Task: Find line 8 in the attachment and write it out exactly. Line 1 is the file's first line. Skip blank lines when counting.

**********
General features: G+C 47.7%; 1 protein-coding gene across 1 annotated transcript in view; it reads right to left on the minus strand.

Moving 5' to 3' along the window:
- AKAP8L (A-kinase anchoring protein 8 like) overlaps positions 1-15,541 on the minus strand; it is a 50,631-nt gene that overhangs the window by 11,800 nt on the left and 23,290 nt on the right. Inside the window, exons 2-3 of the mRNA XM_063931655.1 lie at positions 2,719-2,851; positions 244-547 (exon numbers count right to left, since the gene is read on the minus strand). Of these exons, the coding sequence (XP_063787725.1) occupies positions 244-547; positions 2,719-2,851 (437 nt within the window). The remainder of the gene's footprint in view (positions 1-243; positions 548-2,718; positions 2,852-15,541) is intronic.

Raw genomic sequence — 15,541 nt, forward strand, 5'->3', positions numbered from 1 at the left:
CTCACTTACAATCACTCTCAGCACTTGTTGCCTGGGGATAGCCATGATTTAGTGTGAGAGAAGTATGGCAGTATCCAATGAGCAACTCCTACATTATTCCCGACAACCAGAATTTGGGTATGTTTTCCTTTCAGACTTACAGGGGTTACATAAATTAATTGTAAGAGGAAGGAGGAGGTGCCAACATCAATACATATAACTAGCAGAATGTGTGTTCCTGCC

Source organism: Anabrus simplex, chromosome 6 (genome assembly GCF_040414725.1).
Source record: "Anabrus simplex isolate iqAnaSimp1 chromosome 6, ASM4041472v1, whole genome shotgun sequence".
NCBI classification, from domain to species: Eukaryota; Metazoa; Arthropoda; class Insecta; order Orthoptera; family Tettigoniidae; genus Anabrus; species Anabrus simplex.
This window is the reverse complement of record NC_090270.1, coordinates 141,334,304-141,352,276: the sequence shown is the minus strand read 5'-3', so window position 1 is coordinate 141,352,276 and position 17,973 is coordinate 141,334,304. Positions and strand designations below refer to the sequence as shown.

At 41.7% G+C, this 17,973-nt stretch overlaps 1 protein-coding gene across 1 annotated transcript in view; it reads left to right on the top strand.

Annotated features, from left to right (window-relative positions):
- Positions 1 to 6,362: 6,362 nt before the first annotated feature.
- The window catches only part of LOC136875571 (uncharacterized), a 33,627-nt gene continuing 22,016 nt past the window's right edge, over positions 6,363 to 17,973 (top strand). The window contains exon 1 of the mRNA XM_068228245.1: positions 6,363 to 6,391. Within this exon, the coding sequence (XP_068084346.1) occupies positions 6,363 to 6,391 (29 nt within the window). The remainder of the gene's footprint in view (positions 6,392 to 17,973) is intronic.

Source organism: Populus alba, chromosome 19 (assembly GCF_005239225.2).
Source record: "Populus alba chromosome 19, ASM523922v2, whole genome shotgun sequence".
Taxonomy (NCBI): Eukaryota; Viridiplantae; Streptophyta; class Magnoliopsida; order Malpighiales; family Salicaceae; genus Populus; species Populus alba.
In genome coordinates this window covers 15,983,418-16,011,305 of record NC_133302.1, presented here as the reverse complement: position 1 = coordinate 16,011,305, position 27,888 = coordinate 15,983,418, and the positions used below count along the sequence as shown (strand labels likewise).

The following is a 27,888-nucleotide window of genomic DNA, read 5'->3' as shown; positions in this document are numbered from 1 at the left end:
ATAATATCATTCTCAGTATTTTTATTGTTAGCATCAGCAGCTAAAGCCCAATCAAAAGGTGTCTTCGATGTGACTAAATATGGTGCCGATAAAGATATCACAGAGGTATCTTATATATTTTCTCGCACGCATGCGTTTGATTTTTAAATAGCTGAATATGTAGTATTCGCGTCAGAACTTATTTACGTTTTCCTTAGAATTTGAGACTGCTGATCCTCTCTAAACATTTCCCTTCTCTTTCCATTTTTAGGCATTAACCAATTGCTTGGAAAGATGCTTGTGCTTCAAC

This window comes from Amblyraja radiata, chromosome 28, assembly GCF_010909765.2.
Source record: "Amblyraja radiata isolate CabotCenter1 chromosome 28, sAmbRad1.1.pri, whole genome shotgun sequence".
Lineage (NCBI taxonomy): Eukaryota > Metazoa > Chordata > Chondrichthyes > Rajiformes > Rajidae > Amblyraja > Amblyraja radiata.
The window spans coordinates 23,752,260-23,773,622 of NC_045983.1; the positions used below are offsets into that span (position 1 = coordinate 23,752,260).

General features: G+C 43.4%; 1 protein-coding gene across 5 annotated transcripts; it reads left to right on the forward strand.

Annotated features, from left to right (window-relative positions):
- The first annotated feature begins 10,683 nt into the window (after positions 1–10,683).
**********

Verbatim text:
NCBI classification, from domain to species: Eukaryota; Metazoa; Arthropoda; class Insecta; order Orthoptera; family Tettigoniidae; genus Anabrus; species Anabrus simplex.